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Michael Yamashita

Michael Yamashita

Michael Yamashita is an award-winning photographer who has been shooting for National Geographic magazine for more than 30 years. He specialized in Asia after spending seven years in the region following his graduation from Wesleyan University.

Villages on a mountain hill

Danba Tibetan Villages are built along the mountain hill in Danba County, Garze Tibetan Autonomous Prefecture, in Sichuan Province. The villages are known for their unique houses built from stone and wood. Residents grow apple, pear, peach, and pomegranate trees.
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12 hours ago

Tea drying in Yunnan

Residents of Yiwu, the eastern region of Xishuangbanna, Yunnan Province, dry tea leaves outside their house. Pu’er tea, which is a type of fermented tea associated with the town of Pu’er, is mainly produced and marketed heavily in Xishuangbanna.
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Monks in yellow hats

Monks of Labrang Monastery, which is one of the six great monasteries of the Gelug (or “Yellow Hat”) school of Tibetan Buddhism, wait for morning prayers in China’s northwestern Gansu Province. The monastery currently houses 1,800 monks, and about 1,600 are now in residence.
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A tranquil landscape of Xizhou

A farmer walks along a narrow path in a verdant rice field close to a house in Xizhou, Dali, in Yunnan Province. The town, which mostly consists of the Bai ethnic group, was an important trading post along the Tea Horse Road.
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Monastery down the hill

The view from a hill in Ganze, an autonomous prefecture in the west of Sichuan Province. The region, which practices Tibetan Buddhism, was traditionally part of the historical region of Kham.
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Camels roam in the desert

Camels roam across the Echoing-Sand Mountain, which is completely covered with sand, in north-central China’s Gansu Province. The mountain was named after its echoing sound, which many people believe is produced by the friction and static charge between the sand particles when the wind blows.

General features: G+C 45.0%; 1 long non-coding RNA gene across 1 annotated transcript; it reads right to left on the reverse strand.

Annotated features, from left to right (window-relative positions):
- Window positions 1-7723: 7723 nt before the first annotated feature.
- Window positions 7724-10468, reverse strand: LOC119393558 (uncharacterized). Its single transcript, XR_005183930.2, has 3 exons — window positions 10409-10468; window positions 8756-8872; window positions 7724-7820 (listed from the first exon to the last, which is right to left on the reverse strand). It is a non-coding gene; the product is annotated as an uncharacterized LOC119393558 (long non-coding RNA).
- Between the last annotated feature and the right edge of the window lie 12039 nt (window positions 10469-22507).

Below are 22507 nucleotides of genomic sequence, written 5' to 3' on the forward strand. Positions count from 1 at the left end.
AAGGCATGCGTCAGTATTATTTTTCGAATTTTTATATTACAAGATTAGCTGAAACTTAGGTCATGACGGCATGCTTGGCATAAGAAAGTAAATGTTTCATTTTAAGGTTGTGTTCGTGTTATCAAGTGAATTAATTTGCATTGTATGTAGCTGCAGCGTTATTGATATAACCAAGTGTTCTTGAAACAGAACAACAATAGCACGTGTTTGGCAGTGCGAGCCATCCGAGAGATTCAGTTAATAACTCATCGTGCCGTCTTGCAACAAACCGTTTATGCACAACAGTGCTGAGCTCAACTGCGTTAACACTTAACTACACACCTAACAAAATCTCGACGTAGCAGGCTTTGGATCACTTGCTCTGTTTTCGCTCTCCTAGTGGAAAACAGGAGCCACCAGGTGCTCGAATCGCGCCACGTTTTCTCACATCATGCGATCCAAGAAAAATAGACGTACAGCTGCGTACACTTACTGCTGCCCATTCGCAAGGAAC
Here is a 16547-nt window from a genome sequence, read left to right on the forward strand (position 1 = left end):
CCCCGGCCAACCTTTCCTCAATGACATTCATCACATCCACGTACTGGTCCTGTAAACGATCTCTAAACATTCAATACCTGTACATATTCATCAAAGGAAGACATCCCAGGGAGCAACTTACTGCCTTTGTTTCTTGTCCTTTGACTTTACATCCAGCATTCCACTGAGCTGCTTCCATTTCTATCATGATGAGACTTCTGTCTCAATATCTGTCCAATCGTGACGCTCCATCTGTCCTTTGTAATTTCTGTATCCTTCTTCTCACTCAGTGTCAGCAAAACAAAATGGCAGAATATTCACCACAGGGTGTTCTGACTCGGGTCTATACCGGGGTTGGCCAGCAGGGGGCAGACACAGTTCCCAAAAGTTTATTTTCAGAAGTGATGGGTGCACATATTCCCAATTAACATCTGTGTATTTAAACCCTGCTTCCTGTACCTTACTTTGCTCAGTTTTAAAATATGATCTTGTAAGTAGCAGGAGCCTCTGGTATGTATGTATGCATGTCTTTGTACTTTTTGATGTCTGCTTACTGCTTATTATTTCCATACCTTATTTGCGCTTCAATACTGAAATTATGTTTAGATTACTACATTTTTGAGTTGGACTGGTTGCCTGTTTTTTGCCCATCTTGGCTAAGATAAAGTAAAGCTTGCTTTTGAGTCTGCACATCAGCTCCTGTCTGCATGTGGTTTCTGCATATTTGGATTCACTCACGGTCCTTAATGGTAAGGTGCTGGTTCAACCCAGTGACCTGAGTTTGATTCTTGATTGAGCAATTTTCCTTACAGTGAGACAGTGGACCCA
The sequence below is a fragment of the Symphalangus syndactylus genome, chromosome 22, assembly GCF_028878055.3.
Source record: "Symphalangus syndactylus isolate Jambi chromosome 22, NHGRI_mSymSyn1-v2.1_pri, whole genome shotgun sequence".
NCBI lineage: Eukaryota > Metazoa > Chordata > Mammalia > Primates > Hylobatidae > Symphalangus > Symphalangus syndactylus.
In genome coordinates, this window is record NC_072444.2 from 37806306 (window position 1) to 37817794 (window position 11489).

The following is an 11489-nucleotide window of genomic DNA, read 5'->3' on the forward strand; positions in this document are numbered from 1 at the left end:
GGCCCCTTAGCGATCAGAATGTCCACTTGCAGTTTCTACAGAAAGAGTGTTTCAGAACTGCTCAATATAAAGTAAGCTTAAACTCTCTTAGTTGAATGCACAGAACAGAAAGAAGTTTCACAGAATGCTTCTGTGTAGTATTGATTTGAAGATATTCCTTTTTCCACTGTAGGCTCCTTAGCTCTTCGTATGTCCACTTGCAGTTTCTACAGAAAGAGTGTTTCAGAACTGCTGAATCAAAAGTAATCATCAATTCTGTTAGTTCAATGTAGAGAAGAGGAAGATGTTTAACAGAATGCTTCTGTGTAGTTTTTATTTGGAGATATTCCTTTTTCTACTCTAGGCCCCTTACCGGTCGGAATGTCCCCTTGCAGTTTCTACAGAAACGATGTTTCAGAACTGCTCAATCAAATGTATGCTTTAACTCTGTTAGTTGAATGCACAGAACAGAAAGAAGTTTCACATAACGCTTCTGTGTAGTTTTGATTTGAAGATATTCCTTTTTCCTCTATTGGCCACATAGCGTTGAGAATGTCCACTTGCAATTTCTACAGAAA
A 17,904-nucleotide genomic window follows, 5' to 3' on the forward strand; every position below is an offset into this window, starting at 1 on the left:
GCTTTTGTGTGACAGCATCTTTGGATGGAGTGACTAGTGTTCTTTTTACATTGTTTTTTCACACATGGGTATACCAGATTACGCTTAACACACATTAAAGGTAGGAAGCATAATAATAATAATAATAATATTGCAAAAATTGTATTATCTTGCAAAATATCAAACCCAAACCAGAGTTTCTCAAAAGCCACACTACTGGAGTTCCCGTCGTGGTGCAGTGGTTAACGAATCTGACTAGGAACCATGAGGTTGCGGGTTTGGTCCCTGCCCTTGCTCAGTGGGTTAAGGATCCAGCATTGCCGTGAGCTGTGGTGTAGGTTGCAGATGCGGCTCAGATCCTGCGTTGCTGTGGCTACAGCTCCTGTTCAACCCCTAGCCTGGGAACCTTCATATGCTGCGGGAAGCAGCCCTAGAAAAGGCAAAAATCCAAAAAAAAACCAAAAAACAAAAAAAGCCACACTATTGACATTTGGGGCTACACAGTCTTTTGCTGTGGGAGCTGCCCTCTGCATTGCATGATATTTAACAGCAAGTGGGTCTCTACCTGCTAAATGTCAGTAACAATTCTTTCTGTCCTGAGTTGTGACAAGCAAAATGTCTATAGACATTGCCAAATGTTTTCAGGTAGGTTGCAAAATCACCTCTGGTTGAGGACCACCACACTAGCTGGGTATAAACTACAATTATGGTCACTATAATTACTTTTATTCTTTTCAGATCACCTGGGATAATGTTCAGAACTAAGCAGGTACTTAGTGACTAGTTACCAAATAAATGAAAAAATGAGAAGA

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Rice paddy in Yunnan

A woman from the Dai minority plants rice in a field at Xishuangbanna, Yunnan Province. Rice terraces, which are usually formed on hilly or mountainous slopes, become tourist attractions in China due to their spectacular scenery. Some of them are hundreds or even thousands of years old.
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Bamboo construction in Beijing

A sign reads “Quality comes first, construct safely and excellently” on scaffolding made from bamboo on a construction site in Beijing. China built 84 skyscrapers over 656 feet tall in 2016, accounting for more than two-thirds of the world’s new buildings, according to an annual report from the Council on Tall Buildings and Urban Habitat.
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Wulingyuan in the mist

More than 3,000 quartzite sandstone pillars and peaks form a special landscape in Wulingyuan, a scenic and historical site in south-central China’s Hunan Province. The area was listed as a World Heritage Site in 1992.
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On top of the mountain

Huangshan, a mountain range in southern Anhui Province, looks hazy when shrouded in light fog. It is well known for its “sea of clouds” (云海 yúnhǎi), which resembles the shape of the sea.
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Big bend in the Mekong River

The Mekong is a transboundary river that originates in the Tibetan Plateau and runs through multiple Asian countries, including China, Myanmar, Laos, Thailand, Cambodia, and Vietnam. At 2,703 miles long, it is the seventh-longest river in Asia and twelfth-longest river in the world.
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Arrow Bamboo Lake path

A forest path near the Arrow Bamboo Lake in Jiuzhaigou, a nature reserve and national park in Sichuan Province. The park is well known for its unique landscape, turquoise water, and majestic waterfalls. However, due to a recent earthquake in early August, some of the scenery, such as the famous Nuorilang Waterfall, has been damaged.
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Snow mountain in Yunnan

Kawagebo is the highest mountain in Yunnan Province. Due to global warming, its Mingyong Glacier has been receding rapidly in recent years. Both the mountain and glacier are regarded as sacred by Tibetan Buddhists.
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The rice fields of Fujian

A farmer works in a rice field with traditional buildings in the background in Nanjing County, Fujian Province. The area is well known for its tulou homes, which are made of earth in a large circular design. The Fujian tulou were placed on the World Heritage List in 2008.
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